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Education crisis can't be fixed without looking at the problems

Speeches in Parliament
Penny Wright 2 Dec 2013

Senator WRIGHT (South Australia) (16:07):  I rise to support this motion because the state of school funding in Australia is in a crisis. This is blindingly apparent to voters right across the political spectrum. It is not only a matter now of basic decency, of basic social justice, that in one of the wealthiest nations in the world every single child, no matter where they live, should have the opportunity of having high-quality education, as has been our proud tradition since the century before last.

This is also about investing in Australia's future, investing in Australia's human capital, because we cannot afford to squander the human potential that lies within those kids that at the moment are not getting access to a decent education because of their background. Despite all the talking and even all of the activity by the Minister for Education-and there has been some frenzied activity in the last few weeks-he has not even acknowledged this crisis, let alone committed to the solution to the crisis, which has been so clearly identified by an expert panel, the Gonski review and many commentators across Australia. We need needs-based funding reform to begin to resolve the crisis.

Just last week, again, we had Minister Pyne saying: 'I don't believe there is an equity problem in Australia', despite all the evidence. Despite what the commentators almost with one voice are saying, he does not believe it. Unfortunately, it is very clear that neither does Prime Minister Abbott. The coalition itself does not believe it. Yet I know there must be members of the coalition government who absolutely know that there is a crisis in the way we are doing business in school funding in Australia today.

I ask myself: what about those politicians? What about those National Party politicians who live in country areas? The evidence is really clear that small schools and remote schools are not getting their fair share; they are not getting the access to high-quality education that kids in other, wealthier, more privileged areas of Australia are getting. How do those politicians talk to their constituents about that? How do they reconcile that inequality?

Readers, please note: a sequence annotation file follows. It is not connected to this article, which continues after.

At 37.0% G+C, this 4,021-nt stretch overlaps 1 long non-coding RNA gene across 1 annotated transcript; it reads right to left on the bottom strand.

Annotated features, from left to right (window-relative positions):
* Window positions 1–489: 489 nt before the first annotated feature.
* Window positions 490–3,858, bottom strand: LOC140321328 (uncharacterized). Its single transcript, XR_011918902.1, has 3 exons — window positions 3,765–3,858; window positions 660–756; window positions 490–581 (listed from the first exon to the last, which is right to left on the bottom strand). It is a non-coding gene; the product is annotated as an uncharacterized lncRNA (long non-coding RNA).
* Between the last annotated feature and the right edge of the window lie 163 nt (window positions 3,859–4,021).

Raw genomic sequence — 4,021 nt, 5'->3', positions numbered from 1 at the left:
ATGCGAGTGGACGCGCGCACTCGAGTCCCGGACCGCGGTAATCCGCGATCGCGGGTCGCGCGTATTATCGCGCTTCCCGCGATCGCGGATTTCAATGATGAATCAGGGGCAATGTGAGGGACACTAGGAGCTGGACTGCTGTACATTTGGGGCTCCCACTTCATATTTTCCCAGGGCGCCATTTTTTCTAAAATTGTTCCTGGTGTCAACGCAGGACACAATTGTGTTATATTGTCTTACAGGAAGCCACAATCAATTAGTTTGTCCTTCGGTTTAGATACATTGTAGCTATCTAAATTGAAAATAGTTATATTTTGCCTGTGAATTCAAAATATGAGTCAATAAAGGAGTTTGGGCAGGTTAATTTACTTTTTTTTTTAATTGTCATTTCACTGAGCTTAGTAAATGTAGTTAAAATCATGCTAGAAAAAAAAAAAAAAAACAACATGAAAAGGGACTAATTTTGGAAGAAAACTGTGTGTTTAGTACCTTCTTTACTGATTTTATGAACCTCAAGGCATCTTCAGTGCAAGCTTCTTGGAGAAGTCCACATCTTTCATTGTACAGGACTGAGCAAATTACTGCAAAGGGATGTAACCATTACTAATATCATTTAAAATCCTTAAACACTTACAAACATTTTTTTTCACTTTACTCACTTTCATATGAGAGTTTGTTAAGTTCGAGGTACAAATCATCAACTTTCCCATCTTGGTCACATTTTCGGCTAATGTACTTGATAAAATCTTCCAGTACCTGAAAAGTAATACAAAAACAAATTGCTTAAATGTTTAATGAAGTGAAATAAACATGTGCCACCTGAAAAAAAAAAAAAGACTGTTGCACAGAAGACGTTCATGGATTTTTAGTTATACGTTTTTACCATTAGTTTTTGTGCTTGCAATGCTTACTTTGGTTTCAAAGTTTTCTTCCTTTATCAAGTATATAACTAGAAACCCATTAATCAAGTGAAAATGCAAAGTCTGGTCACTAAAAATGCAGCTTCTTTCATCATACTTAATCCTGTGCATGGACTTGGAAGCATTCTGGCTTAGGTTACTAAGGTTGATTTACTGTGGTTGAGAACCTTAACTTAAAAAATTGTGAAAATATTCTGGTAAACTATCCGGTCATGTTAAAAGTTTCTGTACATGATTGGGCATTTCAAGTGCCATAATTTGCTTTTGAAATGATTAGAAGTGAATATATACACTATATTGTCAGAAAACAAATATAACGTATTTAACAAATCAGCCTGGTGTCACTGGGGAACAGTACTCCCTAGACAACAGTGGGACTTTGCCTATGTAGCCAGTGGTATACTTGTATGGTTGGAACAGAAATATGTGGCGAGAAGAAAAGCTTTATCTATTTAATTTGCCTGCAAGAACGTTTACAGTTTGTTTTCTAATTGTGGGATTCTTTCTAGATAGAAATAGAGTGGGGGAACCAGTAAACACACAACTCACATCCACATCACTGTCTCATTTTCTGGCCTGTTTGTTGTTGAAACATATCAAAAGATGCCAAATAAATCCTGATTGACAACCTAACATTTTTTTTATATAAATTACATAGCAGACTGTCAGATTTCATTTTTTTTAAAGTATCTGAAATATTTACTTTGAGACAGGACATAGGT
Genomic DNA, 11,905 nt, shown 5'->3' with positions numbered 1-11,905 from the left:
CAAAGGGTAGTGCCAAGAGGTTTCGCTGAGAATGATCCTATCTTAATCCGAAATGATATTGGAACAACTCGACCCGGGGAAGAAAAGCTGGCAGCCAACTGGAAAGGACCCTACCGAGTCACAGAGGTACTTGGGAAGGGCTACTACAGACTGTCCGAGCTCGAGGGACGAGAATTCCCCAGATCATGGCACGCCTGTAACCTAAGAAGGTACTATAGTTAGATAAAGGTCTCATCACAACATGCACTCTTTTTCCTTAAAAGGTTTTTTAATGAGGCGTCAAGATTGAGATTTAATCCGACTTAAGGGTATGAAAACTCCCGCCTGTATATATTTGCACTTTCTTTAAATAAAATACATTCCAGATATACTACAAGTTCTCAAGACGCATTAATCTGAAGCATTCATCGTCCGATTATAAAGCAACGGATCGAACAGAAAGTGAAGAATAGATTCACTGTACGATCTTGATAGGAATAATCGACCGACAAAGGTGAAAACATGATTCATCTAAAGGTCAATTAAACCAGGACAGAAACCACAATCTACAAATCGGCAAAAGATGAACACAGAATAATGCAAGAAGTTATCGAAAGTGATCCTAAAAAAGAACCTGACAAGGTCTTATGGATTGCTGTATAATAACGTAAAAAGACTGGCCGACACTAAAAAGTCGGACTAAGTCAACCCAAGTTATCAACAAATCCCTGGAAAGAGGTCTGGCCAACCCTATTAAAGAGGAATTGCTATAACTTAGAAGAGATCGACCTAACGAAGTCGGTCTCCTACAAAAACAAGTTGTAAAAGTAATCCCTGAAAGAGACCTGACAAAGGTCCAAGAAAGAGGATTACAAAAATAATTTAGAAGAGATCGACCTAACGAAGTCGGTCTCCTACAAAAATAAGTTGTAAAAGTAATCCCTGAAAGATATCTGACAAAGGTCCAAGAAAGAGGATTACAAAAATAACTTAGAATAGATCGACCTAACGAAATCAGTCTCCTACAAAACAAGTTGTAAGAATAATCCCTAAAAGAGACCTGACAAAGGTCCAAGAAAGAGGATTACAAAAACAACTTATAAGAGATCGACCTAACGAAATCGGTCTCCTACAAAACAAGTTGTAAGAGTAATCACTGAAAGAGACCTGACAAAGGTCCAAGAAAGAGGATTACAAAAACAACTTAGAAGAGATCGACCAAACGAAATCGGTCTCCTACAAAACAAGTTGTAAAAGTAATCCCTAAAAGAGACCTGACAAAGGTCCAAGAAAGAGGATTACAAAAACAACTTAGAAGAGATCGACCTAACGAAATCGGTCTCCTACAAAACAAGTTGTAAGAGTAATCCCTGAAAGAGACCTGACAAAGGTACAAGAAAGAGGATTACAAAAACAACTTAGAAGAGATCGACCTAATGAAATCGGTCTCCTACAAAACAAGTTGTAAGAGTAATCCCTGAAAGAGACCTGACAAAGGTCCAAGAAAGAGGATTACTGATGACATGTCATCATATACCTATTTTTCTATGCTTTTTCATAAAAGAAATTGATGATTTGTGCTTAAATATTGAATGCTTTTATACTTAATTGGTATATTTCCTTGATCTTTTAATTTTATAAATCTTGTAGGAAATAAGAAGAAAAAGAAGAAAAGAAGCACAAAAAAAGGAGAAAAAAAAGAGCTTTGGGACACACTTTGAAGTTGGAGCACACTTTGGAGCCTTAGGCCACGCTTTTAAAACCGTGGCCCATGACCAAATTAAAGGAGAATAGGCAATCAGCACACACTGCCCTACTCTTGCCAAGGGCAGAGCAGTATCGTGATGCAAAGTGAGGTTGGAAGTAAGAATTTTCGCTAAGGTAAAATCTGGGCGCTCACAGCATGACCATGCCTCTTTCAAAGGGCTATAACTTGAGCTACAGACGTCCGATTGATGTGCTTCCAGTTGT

The Minister for Education, in lurching from position to reworded, nuanced, tweaked and massaged position on this issue, has been selling the furphy that it is not a dollar figure which will fix declining educational performance; it is things like teacher quality. Of course, teachers matter. Of course, teacher quality matters. But that is not to suggest that we do not have a fine workforce in Australia. There may be some changes that can be made in terms of the training, assistance and support that teachers come out with. Many teachers are extremely idealistic and end up leaving the profession far too soon, because they are not supported. They are faced with conditions like casualisation, lack of support and lack of mentoring. So there are certainly some things we can do there.

Of course, the curriculum matters, because we need to provide modern Australian kids this century with a rich, diverse curriculum that stimulates thinking and creativity. As any coalition member of parliament knows, of course money matters too, especially in education. It is what pays for teachers. It is what pays for infrastructure. It is what pays for the buildings that the kids sit in when they learn. It is what pays for materials. It is what pays for technology. Education is about human relationships if it is not about anything else. Human relationships are labour intensive and they are costly. Of course it matters.

When a school cannot afford enough paper for the year and parents are asked to put their hands in their pockets to bail out the school-parents without a lot of disposable income; let alone paying for new textbooks. Of course money matters. Money matters when kids huddle under blankets because the school heating system has failed. How can they learn when they are cold? Of course money matters.